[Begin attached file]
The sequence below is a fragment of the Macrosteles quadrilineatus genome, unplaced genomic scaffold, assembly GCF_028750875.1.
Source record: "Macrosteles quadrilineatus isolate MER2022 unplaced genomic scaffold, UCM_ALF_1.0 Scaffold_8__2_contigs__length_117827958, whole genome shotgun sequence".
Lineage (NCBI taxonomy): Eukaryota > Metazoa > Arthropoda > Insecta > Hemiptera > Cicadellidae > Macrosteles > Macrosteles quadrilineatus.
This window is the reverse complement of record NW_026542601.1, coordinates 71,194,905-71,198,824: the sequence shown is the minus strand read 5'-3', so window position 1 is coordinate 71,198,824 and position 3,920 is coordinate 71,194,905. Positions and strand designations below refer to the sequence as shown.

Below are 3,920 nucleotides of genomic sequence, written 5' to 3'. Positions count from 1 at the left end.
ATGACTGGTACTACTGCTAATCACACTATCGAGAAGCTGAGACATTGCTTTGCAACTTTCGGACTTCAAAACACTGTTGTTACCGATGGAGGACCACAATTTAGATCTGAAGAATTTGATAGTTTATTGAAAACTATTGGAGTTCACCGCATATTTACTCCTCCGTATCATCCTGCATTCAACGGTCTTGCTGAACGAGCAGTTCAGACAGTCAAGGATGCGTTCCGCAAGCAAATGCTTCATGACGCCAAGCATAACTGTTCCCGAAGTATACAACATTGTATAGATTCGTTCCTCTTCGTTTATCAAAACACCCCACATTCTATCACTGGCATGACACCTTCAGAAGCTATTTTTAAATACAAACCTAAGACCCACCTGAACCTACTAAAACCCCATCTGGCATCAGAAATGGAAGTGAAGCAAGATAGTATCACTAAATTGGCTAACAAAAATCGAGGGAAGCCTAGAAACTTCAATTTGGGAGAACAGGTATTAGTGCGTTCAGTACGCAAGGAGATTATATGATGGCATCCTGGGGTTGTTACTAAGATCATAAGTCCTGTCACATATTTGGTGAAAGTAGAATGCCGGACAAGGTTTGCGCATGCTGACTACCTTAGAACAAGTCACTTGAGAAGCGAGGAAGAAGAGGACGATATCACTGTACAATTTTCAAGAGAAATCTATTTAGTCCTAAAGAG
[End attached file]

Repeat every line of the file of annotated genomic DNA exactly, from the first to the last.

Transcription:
The sequence below is a fragment of the Macrosteles quadrilineatus genome, unplaced genomic scaffold, assembly GCF_028750875.1.
Source record: "Macrosteles quadrilineatus isolate MER2022 unplaced genomic scaffold, UCM_ALF_1.0 Scaffold_8__2_contigs__length_117827958, whole genome shotgun sequence".
Lineage (NCBI taxonomy): Eukaryota > Metazoa > Arthropoda > Insecta > Hemiptera > Cicadellidae > Macrosteles > Macrosteles quadrilineatus.
This window is the reverse complement of record NW_026542601.1, coordinates 71,194,905-71,198,824: the sequence shown is the minus strand read 5'-3', so window position 1 is coordinate 71,198,824 and position 3,920 is coordinate 71,194,905. Positions and strand designations below refer to the sequence as shown.

Below are 3,920 nucleotides of genomic sequence, written 5' to 3'. Positions count from 1 at the left end.
ATGACTGGTACTACTGCTAATCACACTATCGAGAAGCTGAGACATTGCTTTGCAACTTTCGGACTTCAAAACACTGTTGTTACCGATGGAGGACCACAATTTAGATCTGAAGAATTTGATAGTTTATTGAAAACTATTGGAGTTCACCGCATATTTACTCCTCCGTATCATCCTGCATTCAACGGTCTTGCTGAACGAGCAGTTCAGACAGTCAAGGATGCGTTCCGCAAGCAAATGCTTCATGACGCCAAGCATAACTGTTCCCGAAGTATACAACATTGTATAGATTCGTTCCTCTTCGTTTATCAAAACACCCCACATTCTATCACTGGCATGACACCTTCAGAAGCTATTTTTAAATACAAACCTAAGACCCACCTGAACCTACTAAAACCCCATCTGGCATCAGAAATGGAAGTGAAGCAAGATAGTATCACTAAATTGGCTAACAAAAATCGAGGGAAGCCTAGAAACTTCAATTTGGGAGAACAGGTATTAGTGCGTTCAGTACGCAAGGAGATTATATGATGGCATCCTGGGGTTGTTACTAAGATCATAAGTCCTGTCACATATTTGGTGAAAGTAGAATGCCGGACAAGGTTTGCGCATGCTGACTACCTTAGAACAAGTCACTTGAGAAGCGAGGAAGAAGAGGACGATATCACTGTACAATTTTCAAGAGAAATCTATTTAGTCCTAAAGAG